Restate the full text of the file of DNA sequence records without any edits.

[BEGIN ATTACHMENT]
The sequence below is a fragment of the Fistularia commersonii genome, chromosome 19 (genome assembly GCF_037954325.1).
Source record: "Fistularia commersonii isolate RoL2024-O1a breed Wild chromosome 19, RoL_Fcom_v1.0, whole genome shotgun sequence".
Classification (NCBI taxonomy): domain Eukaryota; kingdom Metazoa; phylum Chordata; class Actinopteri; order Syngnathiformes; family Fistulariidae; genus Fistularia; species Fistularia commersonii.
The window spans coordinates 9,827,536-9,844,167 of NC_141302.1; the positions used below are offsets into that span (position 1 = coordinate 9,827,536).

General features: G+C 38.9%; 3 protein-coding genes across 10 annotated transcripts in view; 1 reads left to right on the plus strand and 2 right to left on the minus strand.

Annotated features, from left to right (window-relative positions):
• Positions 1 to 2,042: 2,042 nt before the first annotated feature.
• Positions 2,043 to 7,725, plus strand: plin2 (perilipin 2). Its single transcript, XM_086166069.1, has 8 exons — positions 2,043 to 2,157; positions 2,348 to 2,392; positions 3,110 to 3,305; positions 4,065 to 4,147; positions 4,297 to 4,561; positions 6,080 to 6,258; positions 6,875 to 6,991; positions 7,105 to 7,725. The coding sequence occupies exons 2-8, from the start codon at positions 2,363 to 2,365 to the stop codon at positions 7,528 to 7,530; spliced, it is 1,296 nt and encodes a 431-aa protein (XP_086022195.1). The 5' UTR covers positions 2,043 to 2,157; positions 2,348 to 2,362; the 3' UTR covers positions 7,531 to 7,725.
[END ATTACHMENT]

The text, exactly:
The sequence below is a fragment of the Fistularia commersonii genome, chromosome 19 (genome assembly GCF_037954325.1).
Source record: "Fistularia commersonii isolate RoL2024-O1a breed Wild chromosome 19, RoL_Fcom_v1.0, whole genome shotgun sequence".
Classification (NCBI taxonomy): domain Eukaryota; kingdom Metazoa; phylum Chordata; class Actinopteri; order Syngnathiformes; family Fistulariidae; genus Fistularia; species Fistularia commersonii.
The window spans coordinates 9,827,536-9,844,167 of NC_141302.1; the positions used below are offsets into that span (position 1 = coordinate 9,827,536).

General features: G+C 38.9%; 3 protein-coding genes across 10 annotated transcripts in view; 1 reads left to right on the plus strand and 2 right to left on the minus strand.

Annotated features, from left to right (window-relative positions):
• Positions 1 to 2,042: 2,042 nt before the first annotated feature.
• Positions 2,043 to 7,725, plus strand: plin2 (perilipin 2). Its single transcript, XM_086166069.1, has 8 exons — positions 2,043 to 2,157; positions 2,348 to 2,392; positions 3,110 to 3,305; positions 4,065 to 4,147; positions 4,297 to 4,561; positions 6,080 to 6,258; positions 6,875 to 6,991; positions 7,105 to 7,725. The coding sequence occupies exons 2-8, from the start codon at positions 2,363 to 2,365 to the stop codon at positions 7,528 to 7,530; spliced, it is 1,296 nt and encodes a 431-aa protein (XP_086022195.1). The 5' UTR covers positions 2,043 to 2,157; positions 2,348 to 2,362; the 3' UTR covers positions 7,531 to 7,725.